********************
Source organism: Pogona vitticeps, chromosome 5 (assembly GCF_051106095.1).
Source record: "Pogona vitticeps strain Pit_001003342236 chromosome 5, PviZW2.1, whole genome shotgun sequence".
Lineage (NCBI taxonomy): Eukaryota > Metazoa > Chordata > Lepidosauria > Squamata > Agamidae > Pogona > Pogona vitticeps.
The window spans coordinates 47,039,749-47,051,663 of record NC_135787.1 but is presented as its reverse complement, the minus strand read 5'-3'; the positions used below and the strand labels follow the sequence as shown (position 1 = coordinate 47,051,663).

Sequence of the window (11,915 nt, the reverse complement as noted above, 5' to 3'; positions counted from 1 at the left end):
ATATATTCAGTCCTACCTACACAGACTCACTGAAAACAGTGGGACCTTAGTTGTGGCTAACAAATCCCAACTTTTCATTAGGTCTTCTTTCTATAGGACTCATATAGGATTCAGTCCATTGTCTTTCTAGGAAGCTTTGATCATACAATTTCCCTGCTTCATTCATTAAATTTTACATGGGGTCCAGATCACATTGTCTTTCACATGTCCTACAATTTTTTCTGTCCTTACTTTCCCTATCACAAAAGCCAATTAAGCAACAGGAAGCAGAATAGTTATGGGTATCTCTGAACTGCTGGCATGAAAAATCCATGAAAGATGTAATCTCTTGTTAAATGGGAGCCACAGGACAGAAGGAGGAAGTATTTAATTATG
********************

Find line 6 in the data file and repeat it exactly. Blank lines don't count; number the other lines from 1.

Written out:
ATATATTCAGTCCTACCTACACAGACTCACTGAAAACAGTGGGACCTTAGTTGTGGCTAACAAATCCCAACTTTTCATTAGGTCTTCTTTCTATAGGACTCATATAGGATTCAGTCCATTGTCTTTCTAGGAAGCTTTGATCATACAATTTCCCTGCTTCATTCATTAAATTTTACATGGGGTCCAGATCACATTGTCTTTCACATGTCCTACAATTTTTTCTGTCCTTACTTTCCCTATCACAAAAGCCAATTAAGCAACAGGAAGCAGAATAGTTATGGGTATCTCTGAACTGCTGGCATGAAAAATCCATGAAAGATGTAATCTCTTGTTAAATGGGAGCCACAGGACAGAAGGAGGAAGTATTTAATTATG